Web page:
Mayor R.T. Rybak is creating design teams of architects and design professionals to help community groups craft development visions for their neighborhoods.
The Minneapolis chapter of the American Institute of Architects plans to recruit 150 architects for the “Great City” design teams, Rybak announced Feb. 28 during a forum at the Museum of Russian Art in Southwest Minneapolis.
The architects plan to work with the Urban Land Institute, the University of Minnesota and city planners to incorporate the ideas into city development plans.
“I want to make a call to the community to actively engage in planning the vision for our city,” Rybak said.
Besides announcing plans for the design teams, Rybak highlighted three priorities he would like to see guide growth in Minneapolis. First, streets should be seen as “destinations,” he said, pointing to the revitalization of Washington Avenue as a top priority.
Second, he called for the creation of “urban villages” - self-contained communities wherein residents could find distinct retailers and services within walking distance of their homes.
“Minneapolis doesn't want to be a McCity,” Rybak said. “We want to be a collection of different urban villages, each with its own character, growing out of the best of who we are.”
Rybak highlighted Eat Street (Nicollet Avenue), Lake Street and Central Avenues as streets that have been reenergized with diverse businesses.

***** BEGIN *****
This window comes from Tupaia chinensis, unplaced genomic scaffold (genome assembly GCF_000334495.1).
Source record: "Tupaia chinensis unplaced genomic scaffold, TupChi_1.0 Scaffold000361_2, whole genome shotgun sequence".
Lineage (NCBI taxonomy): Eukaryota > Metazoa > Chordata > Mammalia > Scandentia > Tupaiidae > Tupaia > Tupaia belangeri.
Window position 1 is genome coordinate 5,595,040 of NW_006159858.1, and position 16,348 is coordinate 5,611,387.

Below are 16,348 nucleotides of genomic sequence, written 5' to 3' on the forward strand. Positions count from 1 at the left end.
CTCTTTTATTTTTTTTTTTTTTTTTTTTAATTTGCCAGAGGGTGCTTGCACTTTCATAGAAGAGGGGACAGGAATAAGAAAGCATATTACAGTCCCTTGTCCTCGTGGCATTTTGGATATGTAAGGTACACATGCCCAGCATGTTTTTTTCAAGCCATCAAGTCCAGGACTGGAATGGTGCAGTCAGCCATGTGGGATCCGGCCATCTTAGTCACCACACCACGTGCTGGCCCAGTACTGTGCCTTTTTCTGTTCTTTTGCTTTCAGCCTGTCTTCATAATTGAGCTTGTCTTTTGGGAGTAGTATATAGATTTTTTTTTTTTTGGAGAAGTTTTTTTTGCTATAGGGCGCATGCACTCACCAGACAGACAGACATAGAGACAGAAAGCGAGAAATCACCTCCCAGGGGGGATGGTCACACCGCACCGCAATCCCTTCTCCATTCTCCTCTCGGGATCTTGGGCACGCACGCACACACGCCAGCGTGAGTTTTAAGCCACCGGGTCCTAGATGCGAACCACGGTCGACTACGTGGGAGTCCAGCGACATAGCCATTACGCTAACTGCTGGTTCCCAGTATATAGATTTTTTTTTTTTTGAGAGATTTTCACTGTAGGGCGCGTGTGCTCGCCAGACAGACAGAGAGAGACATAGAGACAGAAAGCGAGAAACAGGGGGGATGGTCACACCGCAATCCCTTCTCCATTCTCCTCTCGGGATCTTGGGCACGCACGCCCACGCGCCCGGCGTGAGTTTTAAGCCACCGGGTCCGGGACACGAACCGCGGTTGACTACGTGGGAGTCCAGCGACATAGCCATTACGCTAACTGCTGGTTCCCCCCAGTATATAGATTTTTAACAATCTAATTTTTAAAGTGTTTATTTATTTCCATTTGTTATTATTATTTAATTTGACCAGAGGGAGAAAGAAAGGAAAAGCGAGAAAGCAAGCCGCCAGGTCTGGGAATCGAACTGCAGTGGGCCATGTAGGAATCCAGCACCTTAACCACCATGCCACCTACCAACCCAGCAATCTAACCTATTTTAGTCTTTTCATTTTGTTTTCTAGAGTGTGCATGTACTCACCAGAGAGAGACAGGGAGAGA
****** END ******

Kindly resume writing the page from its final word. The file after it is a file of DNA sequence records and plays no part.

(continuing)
Finally, Rybak said community leaders need to work together to guide growth in coming years. He noted that from 1990 to 2000, the city added 14,000 residents and is expected to see another 50,000 newcomers in the next 15 years.
“Growth to a city is like wind to a sailor. If you can direct it, the wind can take you great places,” he said. “So, one of our great challenges in the next few years should be to aggressively articulate where we want this city to grow.”
The Feb. 28 forum was Rybak's second in a series of forums where he is outlining his second-term agenda. The third forum will focus on the city's efforts to reduce economic disparities among residents. A location for the speech has not yet been determined.
The mayor has solicited comments about his second-term priorities at his blog - greatcityforums.blogspot.com
The forums lead up to the Rybak's “State of the City” address on April 18.